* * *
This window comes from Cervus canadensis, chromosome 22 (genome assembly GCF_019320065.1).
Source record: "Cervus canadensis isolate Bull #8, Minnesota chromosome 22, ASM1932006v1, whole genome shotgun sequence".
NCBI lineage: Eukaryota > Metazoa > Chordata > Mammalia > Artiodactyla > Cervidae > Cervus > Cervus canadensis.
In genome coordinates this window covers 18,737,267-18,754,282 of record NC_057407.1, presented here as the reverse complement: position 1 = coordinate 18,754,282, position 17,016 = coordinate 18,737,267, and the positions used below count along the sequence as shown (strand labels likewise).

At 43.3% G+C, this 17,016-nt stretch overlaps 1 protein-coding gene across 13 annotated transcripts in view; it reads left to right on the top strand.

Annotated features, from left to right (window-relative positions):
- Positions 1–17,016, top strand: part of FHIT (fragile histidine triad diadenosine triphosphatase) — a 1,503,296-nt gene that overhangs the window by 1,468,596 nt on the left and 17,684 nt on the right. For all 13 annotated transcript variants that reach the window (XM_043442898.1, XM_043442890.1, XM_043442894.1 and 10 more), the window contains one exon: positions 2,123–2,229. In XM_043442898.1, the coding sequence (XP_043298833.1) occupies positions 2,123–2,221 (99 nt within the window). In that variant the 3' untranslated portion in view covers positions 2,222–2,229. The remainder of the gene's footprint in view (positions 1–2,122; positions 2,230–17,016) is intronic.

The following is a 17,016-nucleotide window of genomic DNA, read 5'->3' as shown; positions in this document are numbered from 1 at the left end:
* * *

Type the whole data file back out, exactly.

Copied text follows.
This window comes from Cervus canadensis, chromosome 22 (genome assembly GCF_019320065.1).
Source record: "Cervus canadensis isolate Bull #8, Minnesota chromosome 22, ASM1932006v1, whole genome shotgun sequence".
NCBI lineage: Eukaryota > Metazoa > Chordata > Mammalia > Artiodactyla > Cervidae > Cervus > Cervus canadensis.
In genome coordinates this window covers 18,737,267-18,754,282 of record NC_057407.1, presented here as the reverse complement: position 1 = coordinate 18,754,282, position 17,016 = coordinate 18,737,267, and the positions used below count along the sequence as shown (strand labels likewise).

At 43.3% G+C, this 17,016-nt stretch overlaps 1 protein-coding gene across 13 annotated transcripts in view; it reads left to right on the top strand.

Annotated features, from left to right (window-relative positions):
- Positions 1–17,016, top strand: part of FHIT (fragile histidine triad diadenosine triphosphatase) — a 1,503,296-nt gene that overhangs the window by 1,468,596 nt on the left and 17,684 nt on the right. For all 13 annotated transcript variants that reach the window (XM_043442898.1, XM_043442890.1, XM_043442894.1 and 10 more), the window contains one exon: positions 2,123–2,229. In XM_043442898.1, the coding sequence (XP_043298833.1) occupies positions 2,123–2,221 (99 nt within the window). In that variant the 3' untranslated portion in view covers positions 2,222–2,229. The remainder of the gene's footprint in view (positions 1–2,122; positions 2,230–17,016) is intronic.

The following is a 17,016-nucleotide window of genomic DNA, read 5'->3' as shown; positions in this document are numbered from 1 at the left end: